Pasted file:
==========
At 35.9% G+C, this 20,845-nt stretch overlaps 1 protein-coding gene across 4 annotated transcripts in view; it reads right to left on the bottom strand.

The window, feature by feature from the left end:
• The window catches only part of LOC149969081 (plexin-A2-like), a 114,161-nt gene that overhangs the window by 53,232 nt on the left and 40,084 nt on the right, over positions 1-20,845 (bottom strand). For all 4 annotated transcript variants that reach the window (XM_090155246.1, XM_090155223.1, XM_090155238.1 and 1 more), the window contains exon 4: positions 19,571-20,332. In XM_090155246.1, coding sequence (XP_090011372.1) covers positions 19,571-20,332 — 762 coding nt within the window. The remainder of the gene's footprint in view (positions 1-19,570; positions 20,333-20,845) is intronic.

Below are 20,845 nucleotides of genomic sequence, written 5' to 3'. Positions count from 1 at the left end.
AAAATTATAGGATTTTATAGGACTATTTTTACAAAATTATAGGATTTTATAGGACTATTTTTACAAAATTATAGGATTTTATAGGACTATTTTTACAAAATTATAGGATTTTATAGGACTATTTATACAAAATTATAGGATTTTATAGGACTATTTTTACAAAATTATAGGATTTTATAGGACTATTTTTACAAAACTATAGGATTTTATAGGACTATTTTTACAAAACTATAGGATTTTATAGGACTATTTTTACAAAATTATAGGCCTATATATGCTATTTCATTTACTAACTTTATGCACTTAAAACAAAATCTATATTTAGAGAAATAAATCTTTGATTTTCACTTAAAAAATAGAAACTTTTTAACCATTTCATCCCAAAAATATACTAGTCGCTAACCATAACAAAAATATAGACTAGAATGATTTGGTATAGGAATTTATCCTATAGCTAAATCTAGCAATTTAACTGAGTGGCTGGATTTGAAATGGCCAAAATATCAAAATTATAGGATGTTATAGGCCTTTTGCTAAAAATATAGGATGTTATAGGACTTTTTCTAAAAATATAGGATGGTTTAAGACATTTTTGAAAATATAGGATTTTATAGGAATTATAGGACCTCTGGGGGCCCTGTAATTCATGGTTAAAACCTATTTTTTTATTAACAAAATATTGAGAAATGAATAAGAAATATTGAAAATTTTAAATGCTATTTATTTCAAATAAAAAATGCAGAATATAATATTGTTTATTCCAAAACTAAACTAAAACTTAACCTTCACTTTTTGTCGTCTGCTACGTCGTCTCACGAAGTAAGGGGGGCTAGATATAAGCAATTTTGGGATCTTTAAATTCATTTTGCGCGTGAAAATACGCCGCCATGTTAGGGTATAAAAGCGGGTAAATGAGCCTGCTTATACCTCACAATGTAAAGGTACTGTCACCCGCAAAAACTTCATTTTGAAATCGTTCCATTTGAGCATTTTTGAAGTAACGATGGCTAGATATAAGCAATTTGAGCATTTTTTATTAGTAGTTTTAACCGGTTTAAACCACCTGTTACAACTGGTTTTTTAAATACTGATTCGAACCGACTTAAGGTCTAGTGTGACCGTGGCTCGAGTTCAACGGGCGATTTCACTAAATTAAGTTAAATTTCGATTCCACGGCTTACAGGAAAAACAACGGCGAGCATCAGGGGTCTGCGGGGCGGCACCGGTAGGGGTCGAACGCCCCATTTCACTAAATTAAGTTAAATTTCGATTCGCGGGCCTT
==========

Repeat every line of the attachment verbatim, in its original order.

At 35.9% G+C, this 20,845-nt stretch overlaps 1 protein-coding gene across 4 annotated transcripts in view; it reads right to left on the bottom strand.

The window, feature by feature from the left end:
• The window catches only part of LOC149969081 (plexin-A2-like), a 114,161-nt gene that overhangs the window by 53,232 nt on the left and 40,084 nt on the right, over positions 1-20,845 (bottom strand). For all 4 annotated transcript variants that reach the window (XM_090155246.1, XM_090155223.1, XM_090155238.1 and 1 more), the window contains exon 4: positions 19,571-20,332. In XM_090155246.1, coding sequence (XP_090011372.1) covers positions 19,571-20,332 — 762 coding nt within the window. The remainder of the gene's footprint in view (positions 1-19,570; positions 20,333-20,845) is intronic.

Below are 20,845 nucleotides of genomic sequence, written 5' to 3'. Positions count from 1 at the left end.
AAAATTATAGGATTTTATAGGACTATTTTTACAAAATTATAGGATTTTATAGGACTATTTTTACAAAATTATAGGATTTTATAGGACTATTTTTACAAAATTATAGGATTTTATAGGACTATTTATACAAAATTATAGGATTTTATAGGACTATTTTTACAAAATTATAGGATTTTATAGGACTATTTTTACAAAACTATAGGATTTTATAGGACTATTTTTACAAAACTATAGGATTTTATAGGACTATTTTTACAAAATTATAGGCCTATATATGCTATTTCATTTACTAACTTTATGCACTTAAAACAAAATCTATATTTAGAGAAATAAATCTTTGATTTTCACTTAAAAAATAGAAACTTTTTAACCATTTCATCCCAAAAATATACTAGTCGCTAACCATAACAAAAATATAGACTAGAATGATTTGGTATAGGAATTTATCCTATAGCTAAATCTAGCAATTTAACTGAGTGGCTGGATTTGAAATGGCCAAAATATCAAAATTATAGGATGTTATAGGCCTTTTGCTAAAAATATAGGATGTTATAGGACTTTTTCTAAAAATATAGGATGGTTTAAGACATTTTTGAAAATATAGGATTTTATAGGAATTATAGGACCTCTGGGGGCCCTGTAATTCATGGTTAAAACCTATTTTTTTATTAACAAAATATTGAGAAATGAATAAGAAATATTGAAAATTTTAAATGCTATTTATTTCAAATAAAAAATGCAGAATATAATATTGTTTATTCCAAAACTAAACTAAAACTTAACCTTCACTTTTTGTCGTCTGCTACGTCGTCTCACGAAGTAAGGGGGGCTAGATATAAGCAATTTTGGGATCTTTAAATTCATTTTGCGCGTGAAAATACGCCGCCATGTTAGGGTATAAAAGCGGGTAAATGAGCCTGCTTATACCTCACAATGTAAAGGTACTGTCACCCGCAAAAACTTCATTTTGAAATCGTTCCATTTGAGCATTTTTGAAGTAACGATGGCTAGATATAAGCAATTTGAGCATTTTTTATTAGTAGTTTTAACCGGTTTAAACCACCTGTTACAACTGGTTTTTTAAATACTGATTCGAACCGACTTAAGGTCTAGTGTGACCGTGGCTCGAGTTCAACGGGCGATTTCACTAAATTAAGTTAAATTTCGATTCCACGGCTTACAGGAAAAACAACGGCGAGCATCAGGGGTCTGCGGGGCGGCACCGGTAGGGGTCGAACGCCCCATTTCACTAAATTAAGTTAAATTTCGATTCGCGGGCCTT